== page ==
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4. Wool-Blend or Fleece Cooler

I love spending time with at the barn, but that doesn’t mean I want to wait around all evening for my horse’s coat to dry after a hard workout. A contour cooler allows me to run reining patterns, school jumping grids, take a long ride, or work cows in cold weather without dreading the cooldown.

A cooler wicks away post-exercise sweat from your horse’s coat and speeds up the drying process significantly. If you’re schooling away from home or showing, take a cooler along so your horse doesn’t become chilled between events or on the drive home.

centaur horse cooler

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Why it’s worth it:

  • You can spend more of your time riding instead of standing around waiting for your horse to dry.
  • Contour-cut coolers are more comfortable around the horse’s shoulders, check, and neck.
  • Full-neck design ensures the entire horse dries more quickly, not just it’s core.
  • Wool and wool-blend fabrics stay warm while they wick moisture away from the coat.
  • Adjustable surcingle straps, hook and loop front closure, and detachable tail cord help it fit a wider range of body types and sizes.

What to keep in mind:

  • If you use a fleece cooler, remove it immediately once it becomes moist. Fleece fabric becomes cold when wet, while wool does not.
  • You may also want to invest in a few blankets and sheets to keep your horse more comfortable in the winter. Learn more about the best horse blankets for winter, turnout, and rain.

5. Ventilated Long-Sleeve Riding Shirt

Finding apparel you can year all year for any discipline is rare, but not impossible. Ventilated long-sleeve riding shirts are worth every penny, and I have at least five in my closet.

I was initially resistant to wearing long-sleeve shirts in the heat of summer, but I’ve changed my tune in recent years. Riders need to protect themselves from the sun damage, and cooling fabric lowers your body temperature more than short-sleeve cotton shirts or tank tops.

ariat sun shirt

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Why it’s worth it:

  • Strategic mesh panels on the back and under the arms maximizes breathability.
  • Opti-Dri technology wicks away moisture.
  • Stand-up collar and long sleeves protect you from the sun.
  • Form-fitting design is flexible, flattering, and comfortable for all body types.
  • Suite of classic and bright colors are suitable for English and Western sports.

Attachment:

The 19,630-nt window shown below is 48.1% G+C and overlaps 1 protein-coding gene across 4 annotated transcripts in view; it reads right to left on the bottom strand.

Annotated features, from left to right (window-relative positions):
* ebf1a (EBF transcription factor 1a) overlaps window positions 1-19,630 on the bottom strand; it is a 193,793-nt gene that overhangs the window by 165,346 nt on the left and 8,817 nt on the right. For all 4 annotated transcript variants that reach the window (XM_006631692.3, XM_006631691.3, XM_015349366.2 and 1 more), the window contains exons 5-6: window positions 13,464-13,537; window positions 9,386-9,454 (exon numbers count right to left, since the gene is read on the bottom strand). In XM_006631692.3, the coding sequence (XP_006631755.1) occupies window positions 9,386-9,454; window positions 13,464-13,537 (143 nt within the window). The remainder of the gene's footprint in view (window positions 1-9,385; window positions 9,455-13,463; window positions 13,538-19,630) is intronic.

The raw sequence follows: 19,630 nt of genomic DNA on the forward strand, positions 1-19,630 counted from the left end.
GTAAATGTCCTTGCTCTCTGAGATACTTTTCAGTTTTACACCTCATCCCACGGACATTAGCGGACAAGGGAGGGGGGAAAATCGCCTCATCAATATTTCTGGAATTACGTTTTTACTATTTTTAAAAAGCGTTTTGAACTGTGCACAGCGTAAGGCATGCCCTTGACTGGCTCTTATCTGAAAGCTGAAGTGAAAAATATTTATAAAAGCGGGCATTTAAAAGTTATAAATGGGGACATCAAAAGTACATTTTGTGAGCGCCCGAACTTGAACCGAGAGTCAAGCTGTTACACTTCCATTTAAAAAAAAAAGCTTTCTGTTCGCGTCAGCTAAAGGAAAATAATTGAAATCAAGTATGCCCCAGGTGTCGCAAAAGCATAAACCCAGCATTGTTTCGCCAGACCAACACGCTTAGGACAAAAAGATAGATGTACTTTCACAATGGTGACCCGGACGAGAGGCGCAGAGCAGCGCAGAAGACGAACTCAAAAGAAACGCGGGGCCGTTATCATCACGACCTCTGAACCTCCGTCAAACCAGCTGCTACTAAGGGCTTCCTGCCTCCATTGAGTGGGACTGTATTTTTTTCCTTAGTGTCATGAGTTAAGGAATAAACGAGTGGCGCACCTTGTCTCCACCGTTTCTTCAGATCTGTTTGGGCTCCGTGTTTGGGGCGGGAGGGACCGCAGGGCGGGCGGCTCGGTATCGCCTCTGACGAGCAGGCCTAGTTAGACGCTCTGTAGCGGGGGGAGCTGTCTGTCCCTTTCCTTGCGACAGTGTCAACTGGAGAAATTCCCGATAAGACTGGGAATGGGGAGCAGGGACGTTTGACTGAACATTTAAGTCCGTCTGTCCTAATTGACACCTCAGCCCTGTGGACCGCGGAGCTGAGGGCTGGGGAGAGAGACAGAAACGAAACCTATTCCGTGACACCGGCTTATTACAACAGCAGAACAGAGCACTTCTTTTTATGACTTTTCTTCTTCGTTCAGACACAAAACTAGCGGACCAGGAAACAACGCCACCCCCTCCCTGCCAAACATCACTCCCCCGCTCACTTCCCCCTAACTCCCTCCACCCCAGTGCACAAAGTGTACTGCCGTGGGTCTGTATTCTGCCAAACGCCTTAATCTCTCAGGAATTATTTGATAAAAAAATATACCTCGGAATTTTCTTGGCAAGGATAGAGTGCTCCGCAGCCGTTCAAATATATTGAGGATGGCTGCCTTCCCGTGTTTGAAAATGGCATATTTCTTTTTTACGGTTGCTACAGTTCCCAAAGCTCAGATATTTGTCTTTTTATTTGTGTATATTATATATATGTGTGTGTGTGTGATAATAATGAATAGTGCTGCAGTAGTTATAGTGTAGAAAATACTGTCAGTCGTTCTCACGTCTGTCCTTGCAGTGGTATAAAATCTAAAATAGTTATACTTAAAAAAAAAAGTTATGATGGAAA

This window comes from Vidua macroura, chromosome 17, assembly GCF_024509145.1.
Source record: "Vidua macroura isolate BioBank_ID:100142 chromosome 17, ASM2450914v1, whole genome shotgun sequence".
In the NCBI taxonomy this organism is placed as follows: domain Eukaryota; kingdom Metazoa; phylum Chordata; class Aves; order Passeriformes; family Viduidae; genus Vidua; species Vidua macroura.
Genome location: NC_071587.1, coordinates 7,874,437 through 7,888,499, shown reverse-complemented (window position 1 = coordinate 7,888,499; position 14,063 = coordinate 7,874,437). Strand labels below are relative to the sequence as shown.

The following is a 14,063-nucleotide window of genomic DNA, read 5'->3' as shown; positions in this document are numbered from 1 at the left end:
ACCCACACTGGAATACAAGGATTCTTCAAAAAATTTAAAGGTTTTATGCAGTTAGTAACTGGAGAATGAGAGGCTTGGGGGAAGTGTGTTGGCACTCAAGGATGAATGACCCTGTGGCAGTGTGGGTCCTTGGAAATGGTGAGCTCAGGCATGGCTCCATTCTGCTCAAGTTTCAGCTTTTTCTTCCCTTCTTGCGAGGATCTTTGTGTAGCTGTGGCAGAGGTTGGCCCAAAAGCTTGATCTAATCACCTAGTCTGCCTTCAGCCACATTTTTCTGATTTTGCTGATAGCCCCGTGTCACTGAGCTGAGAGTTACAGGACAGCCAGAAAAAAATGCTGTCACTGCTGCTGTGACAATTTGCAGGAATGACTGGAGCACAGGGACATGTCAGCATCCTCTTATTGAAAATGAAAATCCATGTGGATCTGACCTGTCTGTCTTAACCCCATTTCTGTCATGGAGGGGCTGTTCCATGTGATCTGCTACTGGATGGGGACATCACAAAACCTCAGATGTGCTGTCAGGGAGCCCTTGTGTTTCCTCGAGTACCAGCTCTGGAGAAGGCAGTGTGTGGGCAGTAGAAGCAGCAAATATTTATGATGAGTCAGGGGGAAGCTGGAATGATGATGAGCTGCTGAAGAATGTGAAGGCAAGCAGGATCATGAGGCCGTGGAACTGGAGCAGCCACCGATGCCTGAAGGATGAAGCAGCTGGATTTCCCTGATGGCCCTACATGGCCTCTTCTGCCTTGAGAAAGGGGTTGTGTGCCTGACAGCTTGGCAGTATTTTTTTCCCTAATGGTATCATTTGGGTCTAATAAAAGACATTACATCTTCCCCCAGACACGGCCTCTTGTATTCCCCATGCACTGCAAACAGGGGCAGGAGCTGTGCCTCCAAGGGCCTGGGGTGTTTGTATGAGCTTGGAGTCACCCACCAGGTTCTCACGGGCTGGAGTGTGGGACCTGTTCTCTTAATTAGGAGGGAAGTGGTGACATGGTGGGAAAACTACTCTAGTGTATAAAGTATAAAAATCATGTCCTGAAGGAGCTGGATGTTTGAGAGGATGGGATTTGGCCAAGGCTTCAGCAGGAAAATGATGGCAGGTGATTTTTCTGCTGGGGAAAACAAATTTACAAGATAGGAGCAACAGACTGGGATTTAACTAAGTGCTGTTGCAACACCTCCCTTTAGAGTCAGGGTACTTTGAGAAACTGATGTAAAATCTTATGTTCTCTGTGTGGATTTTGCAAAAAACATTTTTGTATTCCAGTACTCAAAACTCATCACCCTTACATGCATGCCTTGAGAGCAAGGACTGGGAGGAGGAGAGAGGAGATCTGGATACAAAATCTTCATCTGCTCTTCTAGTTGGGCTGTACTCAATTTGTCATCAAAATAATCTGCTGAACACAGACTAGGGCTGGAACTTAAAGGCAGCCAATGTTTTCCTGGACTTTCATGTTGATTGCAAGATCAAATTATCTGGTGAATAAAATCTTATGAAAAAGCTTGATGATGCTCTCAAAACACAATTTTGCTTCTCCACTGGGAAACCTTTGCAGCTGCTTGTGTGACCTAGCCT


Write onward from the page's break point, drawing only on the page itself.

What to keep in mind:

  • Choose your shirt style and color based on whether you’re looking for a schooling shirt or competition apparel.
  • Some ventilated riding shirts feature SPF sun protection in the fabric, but others don’t.

6. Woof Wear Brushing Boots

One of the most common struggles multi-discipline riders have is choosing which boots to buy for their horses. I have everything from bell boots to combo performance boots, open front jumping boots to skid boots.

The most versatile horse boots I’ve found, however, are Woof Wear Brushing Boots. Not only have they lasted more than three years without any noticeable wear and tear, they’re suitable for many activities. From dressage to low-level jumping to working equitation, brush boots remain my go-to choice for most workouts.

woof wear brushing boots

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Why it’s worth it:

  • Provides basic leg protection for a wide range of disciplines.
  • Incredible craftsmanship holds up to heavy use for years.
  • Helps protect against bone concussions, impact, and brushing.
  • Breathable neoprene is lightweight and won’t retain water.
  • PVC strike pads offer optimal protection.

What to keep in mind:

  • These boots run a bit on the small side, so you may want to size up.
  • Woof Wear Brush Boots are sold in pairs, and you’ll likely need one size bigger for hind legs.

Frequently Asked Questions

Can a horse be trained English and Western?

The majority of riders pick a single discipline — or several that stay within either the English or Western arena.

That said, cross-over riders and horses DO exist, and you can train your horse to switch between them. (I did!) If you want to “do it all” with a single horse, though, you’ll need to be patient — with your horse and yourself. 

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Is English or Western riding better for the horse?

Every horse is different, and so is every rider. Your horse may love barrel racing but hate jumping. Or you may adore trail rides and abhor the show ring. 

The most important thing is to choose the activities that suit you both the best.

Do Western riders jump?

Typically, no Western riders don’t spend time jumping. The saddle horn on a Western saddle isn’t made for jumping, and it can be painful to do a correct two-point jumping position — especially when you’re landing!

One exception is in some ranch riding and trail classes, where horses may be asked to jump over a very small obstacle as part of their course.

What should I wear when working with horses?

Apparel varies based on what you’re doing around horses, but generally you’ll want to wear: 

  • Boots with a closed toe
  • Long-sleeve shirt
  • Jeans or breeches
  • Baseball or cowboy hat (unmounted) or a helmet (mounted)

Learn more about what to wear horseback riding.

Parting Thoughts

Don’t limit yourself, or your horse, from trying new things. Both of you may find that there is more to learn and enjoy by branching out of your comfort zones!

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About the author

Horse Rookie

I began riding horses at age six, and I'm just as infatuated (OK, more!) with the sport decades later. My AQHA gelding exemplifies the versatility of the breed -- reined cow horse, reining, roping, ranch riding, trail, dressage, and jumping. We're also dipping our toes (hooves) into Working Equitation!